Avoiding unplanned outages during Change implementations
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Unplanned outages are expensive and can lead to service level agreement breaches. Wouldn’t it be nice if you could know which Changes will cause an unplanned outage before they cause the outage? SmartCloud Control Desk can do just that.
SmartCloud Control Desk runs analytics every day and identifies any Change whose implementation schedule has a schedule conflict. Three types of schedule conflicts are detected. First, whether any affected CI will have an outage outside of its Change Window. Second, whether any Blackout Period will be violated. And lastly, whether multiple Change implementations will be affecting the same CI at the same time.
When analyzing Change schedules, the analytics takes into account not only the configuration items (CIs) which will be modified by the Change (the target CIs), but also any CI which will have a service outage during the implementation (impacted CIs). Why is this important? Take the case where a Change implementation will take a computer system offline. What if there is a database server running on that computer system which is needed by a critical business application? It may not be obvious that a service running on that computer system is needed by an application running elsewhere. As a result, the Change Window of that critical business application wasn’t taken into account when the implementation schedule was proposed. No need to worry, because the schedule conflict analytics will see the dependency and report the Change Window conflict.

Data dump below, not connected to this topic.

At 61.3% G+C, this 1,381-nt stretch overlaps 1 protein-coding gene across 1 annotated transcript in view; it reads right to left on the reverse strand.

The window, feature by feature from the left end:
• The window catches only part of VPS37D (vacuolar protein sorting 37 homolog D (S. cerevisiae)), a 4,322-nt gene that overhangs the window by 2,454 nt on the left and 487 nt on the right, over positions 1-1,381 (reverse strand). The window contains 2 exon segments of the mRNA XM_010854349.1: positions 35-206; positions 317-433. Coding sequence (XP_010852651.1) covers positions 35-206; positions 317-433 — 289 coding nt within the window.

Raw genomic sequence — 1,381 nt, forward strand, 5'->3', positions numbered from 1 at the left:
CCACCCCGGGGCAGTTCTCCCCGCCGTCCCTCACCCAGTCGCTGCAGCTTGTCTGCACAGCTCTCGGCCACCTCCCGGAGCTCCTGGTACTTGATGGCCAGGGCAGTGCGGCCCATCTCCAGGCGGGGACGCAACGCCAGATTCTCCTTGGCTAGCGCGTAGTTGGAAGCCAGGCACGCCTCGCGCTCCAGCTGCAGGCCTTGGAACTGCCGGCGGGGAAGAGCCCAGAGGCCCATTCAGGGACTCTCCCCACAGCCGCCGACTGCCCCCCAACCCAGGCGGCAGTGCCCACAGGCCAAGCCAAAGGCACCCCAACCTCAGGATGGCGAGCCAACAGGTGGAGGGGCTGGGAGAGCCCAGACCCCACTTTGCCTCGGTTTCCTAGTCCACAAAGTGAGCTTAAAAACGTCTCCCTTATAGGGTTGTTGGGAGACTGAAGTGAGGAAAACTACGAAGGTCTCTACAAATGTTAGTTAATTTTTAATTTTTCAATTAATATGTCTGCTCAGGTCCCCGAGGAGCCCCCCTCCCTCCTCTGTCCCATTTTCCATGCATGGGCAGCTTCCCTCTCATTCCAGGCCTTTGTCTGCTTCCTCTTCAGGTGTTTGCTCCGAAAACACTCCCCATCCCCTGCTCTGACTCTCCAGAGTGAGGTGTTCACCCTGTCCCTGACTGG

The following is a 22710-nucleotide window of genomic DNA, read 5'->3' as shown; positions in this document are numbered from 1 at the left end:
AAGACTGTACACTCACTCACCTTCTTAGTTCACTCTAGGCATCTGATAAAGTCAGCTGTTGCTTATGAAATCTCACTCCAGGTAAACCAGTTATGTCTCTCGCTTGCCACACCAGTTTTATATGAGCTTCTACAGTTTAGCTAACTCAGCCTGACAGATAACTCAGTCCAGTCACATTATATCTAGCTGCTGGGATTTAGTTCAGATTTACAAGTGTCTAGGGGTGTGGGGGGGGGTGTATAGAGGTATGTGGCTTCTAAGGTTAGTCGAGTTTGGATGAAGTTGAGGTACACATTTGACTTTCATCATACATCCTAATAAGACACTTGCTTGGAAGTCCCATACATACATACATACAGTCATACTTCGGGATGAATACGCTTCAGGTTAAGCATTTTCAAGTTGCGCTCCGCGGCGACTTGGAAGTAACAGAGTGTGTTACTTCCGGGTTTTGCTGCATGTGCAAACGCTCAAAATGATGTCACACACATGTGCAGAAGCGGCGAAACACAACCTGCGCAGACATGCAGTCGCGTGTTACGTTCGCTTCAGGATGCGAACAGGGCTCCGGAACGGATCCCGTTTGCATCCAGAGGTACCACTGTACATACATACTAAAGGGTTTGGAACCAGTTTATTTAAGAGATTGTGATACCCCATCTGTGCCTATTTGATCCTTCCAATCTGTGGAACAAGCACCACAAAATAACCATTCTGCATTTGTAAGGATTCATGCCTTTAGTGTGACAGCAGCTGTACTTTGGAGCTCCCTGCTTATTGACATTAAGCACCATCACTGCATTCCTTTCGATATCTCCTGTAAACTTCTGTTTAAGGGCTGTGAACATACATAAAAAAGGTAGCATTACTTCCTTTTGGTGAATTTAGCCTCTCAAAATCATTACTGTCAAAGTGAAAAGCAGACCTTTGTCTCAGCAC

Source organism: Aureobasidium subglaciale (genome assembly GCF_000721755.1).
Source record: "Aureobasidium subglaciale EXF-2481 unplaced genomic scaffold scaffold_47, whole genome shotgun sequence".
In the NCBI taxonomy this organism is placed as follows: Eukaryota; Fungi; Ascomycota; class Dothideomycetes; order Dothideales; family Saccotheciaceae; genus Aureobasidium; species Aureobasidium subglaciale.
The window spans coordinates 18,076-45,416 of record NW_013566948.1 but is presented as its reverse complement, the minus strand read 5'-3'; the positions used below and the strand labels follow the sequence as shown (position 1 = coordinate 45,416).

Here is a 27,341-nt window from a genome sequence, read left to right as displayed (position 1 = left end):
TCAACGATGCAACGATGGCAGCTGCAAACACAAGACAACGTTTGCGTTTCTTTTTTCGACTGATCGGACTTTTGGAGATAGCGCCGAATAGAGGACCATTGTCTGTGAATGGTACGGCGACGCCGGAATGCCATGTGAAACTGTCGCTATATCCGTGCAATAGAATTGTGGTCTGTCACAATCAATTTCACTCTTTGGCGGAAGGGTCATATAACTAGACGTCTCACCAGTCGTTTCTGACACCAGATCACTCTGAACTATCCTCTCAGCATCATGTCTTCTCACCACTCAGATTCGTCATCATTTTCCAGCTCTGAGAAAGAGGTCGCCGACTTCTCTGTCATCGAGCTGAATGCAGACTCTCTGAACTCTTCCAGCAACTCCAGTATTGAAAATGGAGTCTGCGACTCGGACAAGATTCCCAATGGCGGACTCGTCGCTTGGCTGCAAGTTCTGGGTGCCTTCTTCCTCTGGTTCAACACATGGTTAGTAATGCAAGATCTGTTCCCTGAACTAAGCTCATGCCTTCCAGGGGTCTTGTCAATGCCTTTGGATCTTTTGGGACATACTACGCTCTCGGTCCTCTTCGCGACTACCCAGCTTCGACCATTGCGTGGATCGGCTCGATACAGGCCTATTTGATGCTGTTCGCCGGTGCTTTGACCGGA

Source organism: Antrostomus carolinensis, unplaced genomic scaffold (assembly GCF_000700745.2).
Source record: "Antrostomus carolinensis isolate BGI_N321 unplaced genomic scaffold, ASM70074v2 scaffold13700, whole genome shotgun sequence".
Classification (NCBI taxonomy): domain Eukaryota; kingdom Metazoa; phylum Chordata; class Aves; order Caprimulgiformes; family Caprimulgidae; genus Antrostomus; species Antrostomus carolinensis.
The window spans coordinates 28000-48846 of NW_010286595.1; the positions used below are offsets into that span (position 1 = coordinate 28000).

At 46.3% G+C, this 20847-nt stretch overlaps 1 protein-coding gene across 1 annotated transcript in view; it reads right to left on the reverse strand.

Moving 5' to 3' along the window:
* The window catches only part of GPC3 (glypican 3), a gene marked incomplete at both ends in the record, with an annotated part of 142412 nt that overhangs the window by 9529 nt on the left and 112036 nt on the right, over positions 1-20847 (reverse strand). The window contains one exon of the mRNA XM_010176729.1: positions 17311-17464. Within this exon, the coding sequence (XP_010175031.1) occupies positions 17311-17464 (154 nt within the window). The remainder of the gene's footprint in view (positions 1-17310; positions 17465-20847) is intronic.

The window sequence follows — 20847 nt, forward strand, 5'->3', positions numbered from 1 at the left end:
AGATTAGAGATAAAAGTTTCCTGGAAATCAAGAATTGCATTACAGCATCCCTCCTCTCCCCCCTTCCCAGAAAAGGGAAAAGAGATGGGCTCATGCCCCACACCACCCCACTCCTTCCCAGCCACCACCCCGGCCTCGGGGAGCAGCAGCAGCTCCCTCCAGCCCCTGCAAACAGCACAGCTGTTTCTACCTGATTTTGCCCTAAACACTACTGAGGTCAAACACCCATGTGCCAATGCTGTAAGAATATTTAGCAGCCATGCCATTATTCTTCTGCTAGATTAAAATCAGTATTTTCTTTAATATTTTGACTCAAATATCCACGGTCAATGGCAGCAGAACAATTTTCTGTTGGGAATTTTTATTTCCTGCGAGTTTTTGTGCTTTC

Similarly, what if a Change to upgrade the database server running on the computer system was scheduled to be done at a time when the computer system will be offline due to another Change implementation? Clearly, that software will not be available to be upgraded, so that Change implementation will either be postponed until the computer system comes back up (thus potentially slipping outside of the Change Window), or have to be rescheduled (thus causing extra work for the change advisory board to discuss and authorize it again). Again, the schedule conflict analytics can identify this issue as soon as schedule dates are entered on the Change records, so the conflict can be resolved before it happens.
Occasionally, these schedule conflicts are intentional. For example, making several updates to a computer system while it is down. In these cases, schedule conflicts can be marked as approved. Once a conflict is marked approved, it will be ignored by future executions of the analytics.
There are several ways to view the results of the schedule conflicts analytics. There is an IT Changes with Schedule Conflicts report. As with any report, it can be scheduled to run automatically and be delivered in email. Another way to view the analytics results is in the Schedule Conflicts section on the Schedule tab of the Changes application. The section lists any identified conflicts, has a button to execute the analytics on demand, and is also where a schedule conflict can be marked approved. Lastly, any Change with a schedule conflict will be displayed in red in the Change Schedule application.